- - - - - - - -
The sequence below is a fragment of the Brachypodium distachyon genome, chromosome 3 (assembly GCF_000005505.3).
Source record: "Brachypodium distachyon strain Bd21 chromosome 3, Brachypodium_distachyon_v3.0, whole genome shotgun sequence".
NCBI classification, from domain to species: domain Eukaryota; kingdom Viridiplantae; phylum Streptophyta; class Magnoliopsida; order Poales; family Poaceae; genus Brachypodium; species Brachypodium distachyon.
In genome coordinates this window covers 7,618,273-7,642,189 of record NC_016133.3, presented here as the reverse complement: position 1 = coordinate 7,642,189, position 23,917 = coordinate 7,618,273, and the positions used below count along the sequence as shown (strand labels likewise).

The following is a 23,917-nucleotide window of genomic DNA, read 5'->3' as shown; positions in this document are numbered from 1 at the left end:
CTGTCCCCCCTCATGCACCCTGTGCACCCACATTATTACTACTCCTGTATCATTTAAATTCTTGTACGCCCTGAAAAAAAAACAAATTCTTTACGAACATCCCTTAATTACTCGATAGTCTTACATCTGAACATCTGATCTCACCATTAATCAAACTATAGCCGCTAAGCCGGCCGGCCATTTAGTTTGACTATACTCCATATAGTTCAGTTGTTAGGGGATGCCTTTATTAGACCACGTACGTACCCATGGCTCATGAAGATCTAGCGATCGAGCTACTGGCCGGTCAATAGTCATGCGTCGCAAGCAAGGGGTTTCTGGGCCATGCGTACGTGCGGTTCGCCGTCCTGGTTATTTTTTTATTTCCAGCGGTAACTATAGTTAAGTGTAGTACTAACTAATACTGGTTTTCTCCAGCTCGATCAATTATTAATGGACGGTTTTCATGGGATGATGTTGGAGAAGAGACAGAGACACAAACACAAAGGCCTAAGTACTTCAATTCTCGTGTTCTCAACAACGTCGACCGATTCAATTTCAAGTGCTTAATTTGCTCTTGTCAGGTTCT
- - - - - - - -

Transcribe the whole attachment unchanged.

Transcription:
The sequence below is a fragment of the Brachypodium distachyon genome, chromosome 3 (assembly GCF_000005505.3).
Source record: "Brachypodium distachyon strain Bd21 chromosome 3, Brachypodium_distachyon_v3.0, whole genome shotgun sequence".
NCBI classification, from domain to species: domain Eukaryota; kingdom Viridiplantae; phylum Streptophyta; class Magnoliopsida; order Poales; family Poaceae; genus Brachypodium; species Brachypodium distachyon.
In genome coordinates this window covers 7,618,273-7,642,189 of record NC_016133.3, presented here as the reverse complement: position 1 = coordinate 7,642,189, position 23,917 = coordinate 7,618,273, and the positions used below count along the sequence as shown (strand labels likewise).

The following is a 23,917-nucleotide window of genomic DNA, read 5'->3' as shown; positions in this document are numbered from 1 at the left end:
CTGTCCCCCCTCATGCACCCTGTGCACCCACATTATTACTACTCCTGTATCATTTAAATTCTTGTACGCCCTGAAAAAAAAACAAATTCTTTACGAACATCCCTTAATTACTCGATAGTCTTACATCTGAACATCTGATCTCACCATTAATCAAACTATAGCCGCTAAGCCGGCCGGCCATTTAGTTTGACTATACTCCATATAGTTCAGTTGTTAGGGGATGCCTTTATTAGACCACGTACGTACCCATGGCTCATGAAGATCTAGCGATCGAGCTACTGGCCGGTCAATAGTCATGCGTCGCAAGCAAGGGGTTTCTGGGCCATGCGTACGTGCGGTTCGCCGTCCTGGTTATTTTTTTATTTCCAGCGGTAACTATAGTTAAGTGTAGTACTAACTAATACTGGTTTTCTCCAGCTCGATCAATTATTAATGGACGGTTTTCATGGGATGATGTTGGAGAAGAGACAGAGACACAAACACAAAGGCCTAAGTACTTCAATTCTCGTGTTCTCAACAACGTCGACCGATTCAATTTCAAGTGCTTAATTTGCTCTTGTCAGGTTCT